Getting Started with Scylla on Ubuntu¶
- Ubuntu 14.04 with kernel 3.15 or later for the 64-bit x86_64 architecture. Check and update Ubuntu kernel.
- Root or
sudoaccess to the system. The Scylla packages create a scylla user. When starting Scylla as a service, the service runs as this user.
For server configuration, see documentation on recommendations for high performance.
- Add the Scylla APT repository to your system.
- install packages
sudo apt-get update sudo apt-get install scylla
(if prompt for Postfix Configuration, choose No configuration)
Configure and run Scylla on Ubuntu 14.04¶
/etc/scylla/scylla.yaml configuration file. In particular, you must update
listen_address to the IP address you want Scylla to listen to (the default is
127.0.0.1) and seed nodes in the
seed_provider section to point to your cluster seeds (default is single seed node at
Scylla checks that the data directory is on an XFS filesystem. In order to disable this check for test installs on another filesystem, set Scylla to developer mode using the following command (as root):
/usr/lib/scylla/scylla_dev_mode_setup --developer-mode 1
This script will write the developer mode setting into
You can change the location of the data directory in the
scylla.yaml file, ensuring the scylla user has read and write permissions on the directory.
More on Scylla configuration.
scylla_setup script to tune the system settings.
This script invokes a set of scripts to configure several operating system settings. It also runs a short (up to a few minutes) benchmark on your storage and generates the
/etc/scylla.d/io.conf configuration file. Once the file is ready, you can start Scylla (see below). There is no need to run scylla-io-setup again on this machine, unless you change storage. Scylla will not run without the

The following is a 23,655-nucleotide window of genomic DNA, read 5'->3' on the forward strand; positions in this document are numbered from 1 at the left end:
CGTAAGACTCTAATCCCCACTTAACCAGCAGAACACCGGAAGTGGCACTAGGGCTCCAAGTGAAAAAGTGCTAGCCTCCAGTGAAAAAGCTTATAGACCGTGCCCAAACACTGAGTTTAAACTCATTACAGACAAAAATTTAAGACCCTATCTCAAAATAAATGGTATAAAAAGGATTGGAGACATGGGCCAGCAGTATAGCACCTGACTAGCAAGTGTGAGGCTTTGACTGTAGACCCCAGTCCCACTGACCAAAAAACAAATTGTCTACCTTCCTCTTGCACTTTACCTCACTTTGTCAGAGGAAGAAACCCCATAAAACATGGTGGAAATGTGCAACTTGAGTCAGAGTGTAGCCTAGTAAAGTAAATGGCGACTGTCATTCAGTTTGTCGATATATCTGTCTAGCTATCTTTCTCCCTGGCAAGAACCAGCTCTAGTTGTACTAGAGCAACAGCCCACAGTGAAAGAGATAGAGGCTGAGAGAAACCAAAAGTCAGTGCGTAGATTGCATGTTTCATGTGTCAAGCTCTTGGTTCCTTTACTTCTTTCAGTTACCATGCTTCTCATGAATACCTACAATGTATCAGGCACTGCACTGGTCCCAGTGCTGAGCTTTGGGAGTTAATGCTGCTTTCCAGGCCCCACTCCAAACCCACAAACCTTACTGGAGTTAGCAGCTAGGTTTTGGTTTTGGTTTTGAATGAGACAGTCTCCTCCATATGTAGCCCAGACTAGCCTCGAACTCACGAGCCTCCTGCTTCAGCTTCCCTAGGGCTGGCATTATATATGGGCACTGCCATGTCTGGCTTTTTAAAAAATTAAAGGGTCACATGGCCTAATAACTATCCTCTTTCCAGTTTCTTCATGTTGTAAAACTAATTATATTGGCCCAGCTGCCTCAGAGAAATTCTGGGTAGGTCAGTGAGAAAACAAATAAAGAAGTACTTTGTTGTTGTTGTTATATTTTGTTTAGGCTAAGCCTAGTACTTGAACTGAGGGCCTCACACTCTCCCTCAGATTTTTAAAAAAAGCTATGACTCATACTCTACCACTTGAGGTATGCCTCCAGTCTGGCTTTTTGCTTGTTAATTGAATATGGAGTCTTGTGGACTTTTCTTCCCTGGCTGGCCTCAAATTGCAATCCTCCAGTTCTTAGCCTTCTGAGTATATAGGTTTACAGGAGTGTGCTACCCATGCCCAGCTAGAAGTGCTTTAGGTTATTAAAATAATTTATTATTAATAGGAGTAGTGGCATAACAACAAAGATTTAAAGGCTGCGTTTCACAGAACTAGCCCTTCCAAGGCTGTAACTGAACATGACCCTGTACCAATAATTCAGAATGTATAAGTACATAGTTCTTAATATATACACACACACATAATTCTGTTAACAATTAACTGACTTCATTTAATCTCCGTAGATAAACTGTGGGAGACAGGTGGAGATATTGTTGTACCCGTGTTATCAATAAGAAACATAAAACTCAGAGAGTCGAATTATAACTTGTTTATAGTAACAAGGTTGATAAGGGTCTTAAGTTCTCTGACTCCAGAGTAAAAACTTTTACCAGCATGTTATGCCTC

io.conf file unless in developer mode (see above).
Details on the configuration performed by
scylla_setup are in the Scylla System Configuration reference document. (If you need to install an older version of Scylla, you will need to run the individual scripts covered there.)
Run Scylla as a service¶
sudo service scylla-server start
If Scylla starts successfully, you will see:
$ sudo service scylla-server start scylla-server start/running, process 9367
and you are able to access the node with
$ cqlsh Connected to Test Cluster at 127.0.0.1:9042. [cqlsh 5.0.1 | Cassandra 2.1.8 | CQL spec 3.2.0 | Native protocol v3] Use HELP for help.
If Scylla does not start up successfully and you see:
$ sudo service scylla-server start scylla-server stop/waiting
You should check Scylla logs in
/var/log/syslog and follow its instructions (or report a bug).
Run scylla-jmx as a service¶
sudo service scylla-jmx start
After the JMX proxy is started, you can access the Scylla server using
$ nodetool status Datacenter: datacenter1 ======================= Status=Up/Down |/ State=Normal/Leaving/Joining/Moving -- Address Load Tokens Owns Host ID Rack UN 127.0.0.1 16.83 KB 256 ? ec2c7a8b-182a-408f-aad8-052247f7e677 rack1 Note: Non-system keyspaces don't have the same replication settings, effective ownership information is meaningless
Finally, to test the Scylla node, run
cassandra-stress write -mode cql3 native